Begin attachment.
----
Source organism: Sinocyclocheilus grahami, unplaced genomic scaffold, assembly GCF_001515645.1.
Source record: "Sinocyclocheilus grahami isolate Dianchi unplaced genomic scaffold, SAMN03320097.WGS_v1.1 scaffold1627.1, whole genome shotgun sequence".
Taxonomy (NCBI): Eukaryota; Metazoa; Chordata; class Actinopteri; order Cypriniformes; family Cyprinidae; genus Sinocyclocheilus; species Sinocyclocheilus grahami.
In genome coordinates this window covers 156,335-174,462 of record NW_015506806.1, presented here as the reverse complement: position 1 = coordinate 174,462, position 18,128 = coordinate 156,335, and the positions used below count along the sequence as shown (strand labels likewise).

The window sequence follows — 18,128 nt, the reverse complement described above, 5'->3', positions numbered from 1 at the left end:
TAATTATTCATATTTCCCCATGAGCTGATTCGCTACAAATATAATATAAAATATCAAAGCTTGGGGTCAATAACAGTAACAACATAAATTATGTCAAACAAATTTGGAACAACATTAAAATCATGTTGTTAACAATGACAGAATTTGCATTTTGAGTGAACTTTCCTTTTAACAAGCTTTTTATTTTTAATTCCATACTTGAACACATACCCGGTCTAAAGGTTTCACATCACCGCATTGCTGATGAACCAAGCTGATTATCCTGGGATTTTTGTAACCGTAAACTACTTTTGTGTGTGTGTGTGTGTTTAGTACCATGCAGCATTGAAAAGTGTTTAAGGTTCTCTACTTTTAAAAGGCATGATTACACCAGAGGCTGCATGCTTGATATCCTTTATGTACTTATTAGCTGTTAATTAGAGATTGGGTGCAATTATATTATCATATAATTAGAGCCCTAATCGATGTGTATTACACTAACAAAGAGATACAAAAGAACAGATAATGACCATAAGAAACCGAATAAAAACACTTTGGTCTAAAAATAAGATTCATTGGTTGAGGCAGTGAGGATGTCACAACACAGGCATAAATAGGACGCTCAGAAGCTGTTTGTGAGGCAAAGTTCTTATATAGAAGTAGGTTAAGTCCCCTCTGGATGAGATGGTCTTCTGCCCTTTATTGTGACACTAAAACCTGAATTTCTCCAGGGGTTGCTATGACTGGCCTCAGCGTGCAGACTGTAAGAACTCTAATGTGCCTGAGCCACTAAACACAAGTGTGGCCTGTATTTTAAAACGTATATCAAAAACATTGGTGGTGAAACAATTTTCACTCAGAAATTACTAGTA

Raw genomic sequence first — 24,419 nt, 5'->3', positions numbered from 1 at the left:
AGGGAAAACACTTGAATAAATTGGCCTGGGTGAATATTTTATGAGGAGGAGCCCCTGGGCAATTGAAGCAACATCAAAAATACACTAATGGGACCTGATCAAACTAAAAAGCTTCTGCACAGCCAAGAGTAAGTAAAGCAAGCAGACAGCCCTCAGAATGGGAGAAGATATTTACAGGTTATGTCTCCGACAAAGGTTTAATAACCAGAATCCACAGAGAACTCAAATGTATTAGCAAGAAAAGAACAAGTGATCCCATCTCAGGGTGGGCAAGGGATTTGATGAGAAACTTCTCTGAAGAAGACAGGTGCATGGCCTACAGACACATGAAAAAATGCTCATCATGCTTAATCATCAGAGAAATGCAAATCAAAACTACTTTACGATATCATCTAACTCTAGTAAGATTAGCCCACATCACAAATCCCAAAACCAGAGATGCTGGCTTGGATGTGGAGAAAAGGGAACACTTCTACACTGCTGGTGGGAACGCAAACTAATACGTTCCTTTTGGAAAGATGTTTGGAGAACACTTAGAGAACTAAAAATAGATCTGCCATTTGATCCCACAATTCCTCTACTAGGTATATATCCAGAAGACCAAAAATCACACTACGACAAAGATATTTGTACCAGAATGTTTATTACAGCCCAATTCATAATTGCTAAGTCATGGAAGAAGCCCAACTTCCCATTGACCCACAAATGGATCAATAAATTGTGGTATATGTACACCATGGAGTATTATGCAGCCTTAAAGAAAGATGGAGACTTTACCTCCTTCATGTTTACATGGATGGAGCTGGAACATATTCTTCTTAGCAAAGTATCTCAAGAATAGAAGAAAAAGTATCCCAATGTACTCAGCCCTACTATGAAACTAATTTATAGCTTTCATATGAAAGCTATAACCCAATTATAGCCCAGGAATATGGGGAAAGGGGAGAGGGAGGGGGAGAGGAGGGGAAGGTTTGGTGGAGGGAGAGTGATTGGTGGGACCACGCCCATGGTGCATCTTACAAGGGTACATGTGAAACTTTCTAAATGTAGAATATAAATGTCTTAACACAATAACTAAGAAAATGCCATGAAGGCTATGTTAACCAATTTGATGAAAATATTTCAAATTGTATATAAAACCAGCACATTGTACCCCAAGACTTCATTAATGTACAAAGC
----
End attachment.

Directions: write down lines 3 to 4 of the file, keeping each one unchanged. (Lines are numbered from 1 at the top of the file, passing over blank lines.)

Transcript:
Taxonomy (NCBI): Eukaryota; Metazoa; Chordata; class Actinopteri; order Cypriniformes; family Cyprinidae; genus Sinocyclocheilus; species Sinocyclocheilus grahami.
In genome coordinates this window covers 156,335-174,462 of record NW_015506806.1, presented here as the reverse complement: position 1 = coordinate 174,462, position 18,128 = coordinate 156,335, and the positions used below count along the sequence as shown (strand labels likewise).